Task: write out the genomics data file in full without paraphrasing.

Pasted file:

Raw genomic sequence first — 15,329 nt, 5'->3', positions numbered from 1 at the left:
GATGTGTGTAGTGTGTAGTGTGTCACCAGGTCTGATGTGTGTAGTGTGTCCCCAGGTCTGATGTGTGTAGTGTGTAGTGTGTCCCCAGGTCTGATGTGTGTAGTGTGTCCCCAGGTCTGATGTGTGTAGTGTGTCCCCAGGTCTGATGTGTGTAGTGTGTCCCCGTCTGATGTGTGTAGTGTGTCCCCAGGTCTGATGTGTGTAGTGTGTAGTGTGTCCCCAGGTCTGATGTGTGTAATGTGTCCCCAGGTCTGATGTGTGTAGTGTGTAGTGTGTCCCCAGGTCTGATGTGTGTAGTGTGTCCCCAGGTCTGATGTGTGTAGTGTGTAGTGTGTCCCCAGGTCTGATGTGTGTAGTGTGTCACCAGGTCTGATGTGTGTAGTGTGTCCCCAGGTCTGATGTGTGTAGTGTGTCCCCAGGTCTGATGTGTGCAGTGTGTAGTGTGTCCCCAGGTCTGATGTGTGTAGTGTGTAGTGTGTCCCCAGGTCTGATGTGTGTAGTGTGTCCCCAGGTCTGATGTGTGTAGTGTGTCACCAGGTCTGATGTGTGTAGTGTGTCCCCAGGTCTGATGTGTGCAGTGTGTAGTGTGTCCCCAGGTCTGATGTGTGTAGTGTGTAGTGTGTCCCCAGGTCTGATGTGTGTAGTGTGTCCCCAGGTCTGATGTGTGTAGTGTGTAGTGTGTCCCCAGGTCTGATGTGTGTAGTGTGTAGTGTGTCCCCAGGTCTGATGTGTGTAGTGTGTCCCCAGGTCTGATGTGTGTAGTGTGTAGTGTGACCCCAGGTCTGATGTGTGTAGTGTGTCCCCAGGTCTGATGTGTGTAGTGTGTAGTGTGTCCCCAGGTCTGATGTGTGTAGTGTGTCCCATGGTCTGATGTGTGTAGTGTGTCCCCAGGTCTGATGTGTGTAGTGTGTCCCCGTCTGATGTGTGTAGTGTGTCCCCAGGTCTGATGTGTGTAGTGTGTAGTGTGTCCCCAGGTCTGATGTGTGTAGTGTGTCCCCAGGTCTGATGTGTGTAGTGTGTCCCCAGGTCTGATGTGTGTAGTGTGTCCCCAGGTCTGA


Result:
Raw genomic sequence first — 15,329 nt, 5'->3', positions numbered from 1 at the left:
GATGTGTGTAGTGTGTAGTGTGTCACCAGGTCTGATGTGTGTAGTGTGTCCCCAGGTCTGATGTGTGTAGTGTGTAGTGTGTCCCCAGGTCTGATGTGTGTAGTGTGTCCCCAGGTCTGATGTGTGTAGTGTGTCCCCAGGTCTGATGTGTGTAGTGTGTCCCCGTCTGATGTGTGTAGTGTGTCCCCAGGTCTGATGTGTGTAGTGTGTAGTGTGTCCCCAGGTCTGATGTGTGTAATGTGTCCCCAGGTCTGATGTGTGTAGTGTGTAGTGTGTCCCCAGGTCTGATGTGTGTAGTGTGTCCCCAGGTCTGATGTGTGTAGTGTGTAGTGTGTCCCCAGGTCTGATGTGTGTAGTGTGTCACCAGGTCTGATGTGTGTAGTGTGTCCCCAGGTCTGATGTGTGTAGTGTGTCCCCAGGTCTGATGTGTGCAGTGTGTAGTGTGTCCCCAGGTCTGATGTGTGTAGTGTGTAGTGTGTCCCCAGGTCTGATGTGTGTAGTGTGTCCCCAGGTCTGATGTGTGTAGTGTGTCACCAGGTCTGATGTGTGTAGTGTGTCCCCAGGTCTGATGTGTGCAGTGTGTAGTGTGTCCCCAGGTCTGATGTGTGTAGTGTGTAGTGTGTCCCCAGGTCTGATGTGTGTAGTGTGTCCCCAGGTCTGATGTGTGTAGTGTGTAGTGTGTCCCCAGGTCTGATGTGTGTAGTGTGTAGTGTGTCCCCAGGTCTGATGTGTGTAGTGTGTCCCCAGGTCTGATGTGTGTAGTGTGTAGTGTGACCCCAGGTCTGATGTGTGTAGTGTGTCCCCAGGTCTGATGTGTGTAGTGTGTAGTGTGTCCCCAGGTCTGATGTGTGTAGTGTGTCCCATGGTCTGATGTGTGTAGTGTGTCCCCAGGTCTGATGTGTGTAGTGTGTCCCCGTCTGATGTGTGTAGTGTGTCCCCAGGTCTGATGTGTGTAGTGTGTAGTGTGTCCCCAGGTCTGATGTGTGTAGTGTGTCCCCAGGTCTGATGTGTGTAGTGTGTCCCCAGGTCTGATGTGTGTAGTGTGTCCCCAGGTCTGA